Under California Penal Code 136.1 PC, it is a crime for a person to intimidate, or discourage, a witness or victim from either:
- reporting a crime, or
- testifying about a crime.
Some examples of witness intimidation include:
- the defendant in an upcoming criminal trial mails a newspaper article about the murder of a witness in another criminal case to a woman who is scheduled to testify against him.
- a thief knows that a woman saw him steal a diamond necklace, so he calls her and states that “bad things will happen” if police find out about the crime.
- after an unwanted sexual encounter, the man offers the woman money in exchange for a promise that she not go to the police and report that he has raped her.
Depending on the facts of a case, a violation of PC 136.1 can be charged as either a misdemeanor or a felony under California law. No matter how the crime is charged, though, it can lead to serious jail time and substantial fines.
What is the legal definition of intimidating a witness under California Penal Code 136.1?
Penal Code 136.1 is the California statute that says it is a crime for a person to intimidate a witness or victim.
A person is guilty of witness intimidation under this statute if all of the following are true:
- a defendant knowingly and maliciously,
- prevented or dissuaded, or attempted to prevent or dissuade,
- a victim or witness from:
- attending or testifying at a judicial proceeding,
- reporting a crime,
- aiding in the prosecution process, or
- aiding in the arrest process.
Please note that a “witness” is someone:
- who knows about the facts of a crime,
- whose declaration under oath may be received as evidence,
- who has reported a crime, or
- who has been served with a subpoena.
For purposes of this offense, if the defendant reasonably believes that the person he/she is attempting to dissuade meets these criteria, that person is considered a witness.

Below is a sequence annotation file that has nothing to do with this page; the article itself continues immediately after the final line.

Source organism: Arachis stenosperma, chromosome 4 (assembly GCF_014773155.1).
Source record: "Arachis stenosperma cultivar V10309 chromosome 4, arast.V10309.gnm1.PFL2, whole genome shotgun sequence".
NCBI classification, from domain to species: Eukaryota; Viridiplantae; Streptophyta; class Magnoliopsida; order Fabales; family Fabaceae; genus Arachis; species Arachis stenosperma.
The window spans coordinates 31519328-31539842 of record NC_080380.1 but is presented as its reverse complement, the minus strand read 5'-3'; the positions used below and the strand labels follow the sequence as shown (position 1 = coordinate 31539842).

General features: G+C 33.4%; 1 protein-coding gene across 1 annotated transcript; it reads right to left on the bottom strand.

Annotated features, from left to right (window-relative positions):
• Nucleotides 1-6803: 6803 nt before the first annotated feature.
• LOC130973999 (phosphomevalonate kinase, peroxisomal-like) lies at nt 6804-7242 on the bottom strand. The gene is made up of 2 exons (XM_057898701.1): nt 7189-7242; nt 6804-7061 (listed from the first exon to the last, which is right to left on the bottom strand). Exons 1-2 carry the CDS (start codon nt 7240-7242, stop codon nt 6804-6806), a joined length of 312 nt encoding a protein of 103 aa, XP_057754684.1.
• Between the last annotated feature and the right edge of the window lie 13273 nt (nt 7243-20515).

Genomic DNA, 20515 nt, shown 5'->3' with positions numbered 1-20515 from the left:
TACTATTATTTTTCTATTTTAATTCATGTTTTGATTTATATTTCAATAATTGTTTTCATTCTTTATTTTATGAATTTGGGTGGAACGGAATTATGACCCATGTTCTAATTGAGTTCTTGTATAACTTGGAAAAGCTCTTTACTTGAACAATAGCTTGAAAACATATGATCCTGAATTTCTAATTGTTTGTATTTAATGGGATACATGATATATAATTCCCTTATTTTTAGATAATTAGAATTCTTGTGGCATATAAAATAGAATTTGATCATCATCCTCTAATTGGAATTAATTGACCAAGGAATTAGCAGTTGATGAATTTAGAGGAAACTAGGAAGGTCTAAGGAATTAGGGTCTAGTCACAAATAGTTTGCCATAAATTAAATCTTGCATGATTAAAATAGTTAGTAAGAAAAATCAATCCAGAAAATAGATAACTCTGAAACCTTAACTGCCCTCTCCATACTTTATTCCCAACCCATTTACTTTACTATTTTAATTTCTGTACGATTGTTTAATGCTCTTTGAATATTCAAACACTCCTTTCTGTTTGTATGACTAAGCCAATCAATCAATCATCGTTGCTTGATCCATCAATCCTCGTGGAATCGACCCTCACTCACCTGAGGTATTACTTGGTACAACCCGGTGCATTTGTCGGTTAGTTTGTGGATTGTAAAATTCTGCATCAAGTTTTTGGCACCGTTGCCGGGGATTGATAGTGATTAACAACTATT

What are some more examples of witness intimidation under Penal Code 136.1?
Some further examples of witness intimidation under PC 136.1 include:
- Carl knows that a man is going to testify against his girlfriend at her criminal trial, so he confronts him and tells the man that he'll hurt his family if he takes the stand.
- Jose lures several women to his apartment, traps them there, and then attacks one to convince the others that filing a police report is a bad idea.
- Debbie knows that her ex-boyfriend may report her to authorities for abuse, so she sends him threatening emails saying bad things happen to “rats.”
What are the penalties if a person violates Penal Code 136.1?
A violation of Penal Code 136.1 is wobbler offense under California law. This means that it can be charged as either a misdemeanor or a felony depending on the specific facts of a case.
If charged as a misdemeanor, the offense is punishable by:
- imprisonment in the county jail for up to one year; and/or,
- a maximum fine of $1,000.
If charged as a felony, witness intimidation is punishable by:
- imprisonment in the California state prison for 16 months to four years; and/or,
- a maximum fine of $10,000.